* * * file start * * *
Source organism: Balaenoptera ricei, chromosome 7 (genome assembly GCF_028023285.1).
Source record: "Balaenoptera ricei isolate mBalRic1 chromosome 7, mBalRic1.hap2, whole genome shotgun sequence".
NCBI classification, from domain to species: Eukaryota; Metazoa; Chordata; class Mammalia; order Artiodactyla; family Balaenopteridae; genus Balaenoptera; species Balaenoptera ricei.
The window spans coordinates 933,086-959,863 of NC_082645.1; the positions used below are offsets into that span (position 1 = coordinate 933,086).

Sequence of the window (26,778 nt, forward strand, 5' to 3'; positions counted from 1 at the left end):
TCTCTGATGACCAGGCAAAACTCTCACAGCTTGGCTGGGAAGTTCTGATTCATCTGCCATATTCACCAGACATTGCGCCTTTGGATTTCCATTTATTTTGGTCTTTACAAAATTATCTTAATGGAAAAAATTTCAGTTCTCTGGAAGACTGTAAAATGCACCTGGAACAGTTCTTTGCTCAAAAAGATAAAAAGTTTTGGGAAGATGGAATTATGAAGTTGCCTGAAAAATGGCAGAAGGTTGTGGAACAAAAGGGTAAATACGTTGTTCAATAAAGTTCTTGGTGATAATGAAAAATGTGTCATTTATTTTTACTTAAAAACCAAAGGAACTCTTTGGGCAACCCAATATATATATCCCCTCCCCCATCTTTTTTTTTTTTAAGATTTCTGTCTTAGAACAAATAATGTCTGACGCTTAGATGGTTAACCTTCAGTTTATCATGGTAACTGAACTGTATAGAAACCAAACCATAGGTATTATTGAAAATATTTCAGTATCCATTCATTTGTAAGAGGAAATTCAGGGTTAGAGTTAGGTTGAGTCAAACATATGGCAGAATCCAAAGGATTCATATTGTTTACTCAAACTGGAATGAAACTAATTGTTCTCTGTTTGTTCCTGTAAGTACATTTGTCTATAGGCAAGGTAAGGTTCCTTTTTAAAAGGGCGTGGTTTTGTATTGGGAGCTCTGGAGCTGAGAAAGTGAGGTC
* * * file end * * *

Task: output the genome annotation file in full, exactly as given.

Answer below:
Source organism: Balaenoptera ricei, chromosome 7 (genome assembly GCF_028023285.1).
Source record: "Balaenoptera ricei isolate mBalRic1 chromosome 7, mBalRic1.hap2, whole genome shotgun sequence".
NCBI classification, from domain to species: Eukaryota; Metazoa; Chordata; class Mammalia; order Artiodactyla; family Balaenopteridae; genus Balaenoptera; species Balaenoptera ricei.
The window spans coordinates 933,086-959,863 of NC_082645.1; the positions used below are offsets into that span (position 1 = coordinate 933,086).

Sequence of the window (26,778 nt, forward strand, 5' to 3'; positions counted from 1 at the left end):
TCTCTGATGACCAGGCAAAACTCTCACAGCTTGGCTGGGAAGTTCTGATTCATCTGCCATATTCACCAGACATTGCGCCTTTGGATTTCCATTTATTTTGGTCTTTACAAAATTATCTTAATGGAAAAAATTTCAGTTCTCTGGAAGACTGTAAAATGCACCTGGAACAGTTCTTTGCTCAAAAAGATAAAAAGTTTTGGGAAGATGGAATTATGAAGTTGCCTGAAAAATGGCAGAAGGTTGTGGAACAAAAGGGTAAATACGTTGTTCAATAAAGTTCTTGGTGATAATGAAAAATGTGTCATTTATTTTTACTTAAAAACCAAAGGAACTCTTTGGGCAACCCAATATATATATCCCCTCCCCCATCTTTTTTTTTTTTAAGATTTCTGTCTTAGAACAAATAATGTCTGACGCTTAGATGGTTAACCTTCAGTTTATCATGGTAACTGAACTGTATAGAAACCAAACCATAGGTATTATTGAAAATATTTCAGTATCCATTCATTTGTAAGAGGAAATTCAGGGTTAGAGTTAGGTTGAGTCAAACATATGGCAGAATCCAAAGGATTCATATTGTTTACTCAAACTGGAATGAAACTAATTGTTCTCTGTTTGTTCCTGTAAGTACATTTGTCTATAGGCAAGGTAAGGTTCCTTTTTAAAAGGGCGTGGTTTTGTATTGGGAGCTCTGGAGCTGAGAAAGTGAGGTC